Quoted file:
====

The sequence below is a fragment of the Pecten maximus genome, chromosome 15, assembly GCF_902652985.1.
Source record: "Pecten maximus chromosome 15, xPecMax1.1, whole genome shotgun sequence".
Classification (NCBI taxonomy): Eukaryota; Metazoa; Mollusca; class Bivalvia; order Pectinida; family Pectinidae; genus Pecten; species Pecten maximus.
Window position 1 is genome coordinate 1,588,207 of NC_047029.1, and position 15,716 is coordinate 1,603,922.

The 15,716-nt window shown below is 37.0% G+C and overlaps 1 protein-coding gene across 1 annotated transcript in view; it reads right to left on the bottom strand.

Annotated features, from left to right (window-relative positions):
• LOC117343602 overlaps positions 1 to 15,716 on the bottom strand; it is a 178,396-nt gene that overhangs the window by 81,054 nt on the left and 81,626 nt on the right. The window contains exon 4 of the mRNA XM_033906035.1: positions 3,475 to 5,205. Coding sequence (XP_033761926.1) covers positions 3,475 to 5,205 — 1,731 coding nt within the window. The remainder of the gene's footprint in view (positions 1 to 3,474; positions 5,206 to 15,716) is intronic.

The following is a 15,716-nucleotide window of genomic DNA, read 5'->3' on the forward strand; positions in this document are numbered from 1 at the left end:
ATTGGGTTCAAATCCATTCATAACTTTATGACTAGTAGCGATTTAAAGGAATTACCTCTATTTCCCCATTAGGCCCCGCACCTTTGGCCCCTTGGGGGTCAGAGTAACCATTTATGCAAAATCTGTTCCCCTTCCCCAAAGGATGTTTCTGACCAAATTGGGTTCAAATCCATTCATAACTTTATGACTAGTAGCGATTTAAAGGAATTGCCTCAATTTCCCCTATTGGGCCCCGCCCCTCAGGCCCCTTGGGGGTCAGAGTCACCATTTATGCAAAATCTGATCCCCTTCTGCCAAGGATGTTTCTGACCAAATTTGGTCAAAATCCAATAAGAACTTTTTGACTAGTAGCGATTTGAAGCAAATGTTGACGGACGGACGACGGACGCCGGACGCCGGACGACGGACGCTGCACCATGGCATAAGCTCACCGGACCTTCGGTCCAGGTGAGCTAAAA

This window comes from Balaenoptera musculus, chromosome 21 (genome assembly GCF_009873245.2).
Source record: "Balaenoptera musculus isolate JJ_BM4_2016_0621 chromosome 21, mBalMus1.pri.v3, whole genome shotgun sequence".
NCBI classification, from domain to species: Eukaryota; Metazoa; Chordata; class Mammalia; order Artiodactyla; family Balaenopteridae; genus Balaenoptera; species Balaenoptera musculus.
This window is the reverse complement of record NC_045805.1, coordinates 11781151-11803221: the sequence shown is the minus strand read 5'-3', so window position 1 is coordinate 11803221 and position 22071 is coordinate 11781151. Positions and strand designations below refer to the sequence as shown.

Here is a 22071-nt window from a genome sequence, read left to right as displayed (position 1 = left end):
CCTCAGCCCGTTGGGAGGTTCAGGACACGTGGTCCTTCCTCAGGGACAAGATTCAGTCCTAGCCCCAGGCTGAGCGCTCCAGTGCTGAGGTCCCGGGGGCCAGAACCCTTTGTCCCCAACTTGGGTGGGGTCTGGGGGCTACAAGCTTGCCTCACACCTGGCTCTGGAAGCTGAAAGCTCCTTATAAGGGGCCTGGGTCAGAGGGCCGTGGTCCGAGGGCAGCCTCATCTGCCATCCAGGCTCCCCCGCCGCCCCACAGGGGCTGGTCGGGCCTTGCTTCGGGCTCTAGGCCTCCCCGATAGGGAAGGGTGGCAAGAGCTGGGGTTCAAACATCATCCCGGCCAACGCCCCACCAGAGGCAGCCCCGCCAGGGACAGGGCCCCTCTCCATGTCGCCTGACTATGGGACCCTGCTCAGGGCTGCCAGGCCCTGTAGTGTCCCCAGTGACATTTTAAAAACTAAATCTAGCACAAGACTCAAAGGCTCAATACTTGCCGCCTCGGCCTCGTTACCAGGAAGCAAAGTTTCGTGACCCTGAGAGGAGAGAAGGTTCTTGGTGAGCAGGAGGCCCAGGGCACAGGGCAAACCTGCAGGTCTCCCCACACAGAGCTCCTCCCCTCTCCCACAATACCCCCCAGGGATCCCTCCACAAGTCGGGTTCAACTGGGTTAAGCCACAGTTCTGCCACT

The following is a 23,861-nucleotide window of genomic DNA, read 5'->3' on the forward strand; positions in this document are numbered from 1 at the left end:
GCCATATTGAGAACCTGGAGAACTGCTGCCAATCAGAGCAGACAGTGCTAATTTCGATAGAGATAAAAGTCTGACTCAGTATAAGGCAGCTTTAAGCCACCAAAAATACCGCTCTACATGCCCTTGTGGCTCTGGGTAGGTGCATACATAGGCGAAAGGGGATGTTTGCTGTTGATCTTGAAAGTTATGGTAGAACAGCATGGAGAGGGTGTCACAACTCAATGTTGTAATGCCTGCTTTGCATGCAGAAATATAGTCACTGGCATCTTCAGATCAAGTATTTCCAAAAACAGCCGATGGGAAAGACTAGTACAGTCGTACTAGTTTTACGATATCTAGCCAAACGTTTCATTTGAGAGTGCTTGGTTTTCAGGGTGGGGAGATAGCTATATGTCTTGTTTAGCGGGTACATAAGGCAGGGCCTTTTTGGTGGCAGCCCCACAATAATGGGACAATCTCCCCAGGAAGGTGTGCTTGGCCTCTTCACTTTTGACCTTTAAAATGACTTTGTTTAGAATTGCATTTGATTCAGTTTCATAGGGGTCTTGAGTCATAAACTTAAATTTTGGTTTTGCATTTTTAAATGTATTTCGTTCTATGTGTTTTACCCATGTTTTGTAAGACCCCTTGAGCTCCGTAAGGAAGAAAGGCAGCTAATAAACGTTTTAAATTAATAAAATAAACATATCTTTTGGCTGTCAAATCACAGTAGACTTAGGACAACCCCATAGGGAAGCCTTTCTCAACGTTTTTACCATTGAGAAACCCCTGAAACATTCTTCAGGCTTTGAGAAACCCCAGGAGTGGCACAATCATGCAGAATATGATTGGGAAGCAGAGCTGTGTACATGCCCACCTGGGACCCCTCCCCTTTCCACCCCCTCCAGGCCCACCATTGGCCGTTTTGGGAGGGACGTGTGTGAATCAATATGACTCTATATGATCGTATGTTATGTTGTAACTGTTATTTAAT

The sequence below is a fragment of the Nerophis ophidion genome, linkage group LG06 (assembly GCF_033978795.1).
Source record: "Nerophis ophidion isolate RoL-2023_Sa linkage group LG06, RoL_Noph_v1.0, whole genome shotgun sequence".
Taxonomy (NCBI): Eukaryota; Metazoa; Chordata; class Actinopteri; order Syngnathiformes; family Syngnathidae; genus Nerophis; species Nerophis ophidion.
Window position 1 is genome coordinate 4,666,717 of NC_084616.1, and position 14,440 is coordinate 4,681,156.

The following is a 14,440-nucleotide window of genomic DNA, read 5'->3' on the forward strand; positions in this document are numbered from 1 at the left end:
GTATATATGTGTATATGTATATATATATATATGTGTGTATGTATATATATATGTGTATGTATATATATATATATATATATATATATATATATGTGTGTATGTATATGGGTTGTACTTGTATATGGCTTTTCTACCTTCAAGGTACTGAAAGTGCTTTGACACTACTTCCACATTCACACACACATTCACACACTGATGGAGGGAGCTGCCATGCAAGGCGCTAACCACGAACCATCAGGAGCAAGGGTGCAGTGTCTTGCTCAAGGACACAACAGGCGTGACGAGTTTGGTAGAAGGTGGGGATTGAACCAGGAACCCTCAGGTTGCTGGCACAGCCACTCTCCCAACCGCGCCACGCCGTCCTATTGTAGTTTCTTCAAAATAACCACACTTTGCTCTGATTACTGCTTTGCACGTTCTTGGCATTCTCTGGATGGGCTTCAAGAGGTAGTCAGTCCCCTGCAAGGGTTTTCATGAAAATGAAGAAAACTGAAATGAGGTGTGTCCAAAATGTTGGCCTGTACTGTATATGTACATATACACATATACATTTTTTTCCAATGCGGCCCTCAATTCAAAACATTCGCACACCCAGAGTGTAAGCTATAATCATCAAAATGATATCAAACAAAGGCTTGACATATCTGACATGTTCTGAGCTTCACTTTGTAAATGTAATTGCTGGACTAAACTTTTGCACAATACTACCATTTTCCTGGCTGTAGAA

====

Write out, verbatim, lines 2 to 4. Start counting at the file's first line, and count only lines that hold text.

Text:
Source record: "Pecten maximus chromosome 15, xPecMax1.1, whole genome shotgun sequence".
Classification (NCBI taxonomy): Eukaryota; Metazoa; Mollusca; class Bivalvia; order Pectinida; family Pectinidae; genus Pecten; species Pecten maximus.
Window position 1 is genome coordinate 1,588,207 of NC_047029.1, and position 15,716 is coordinate 1,603,922.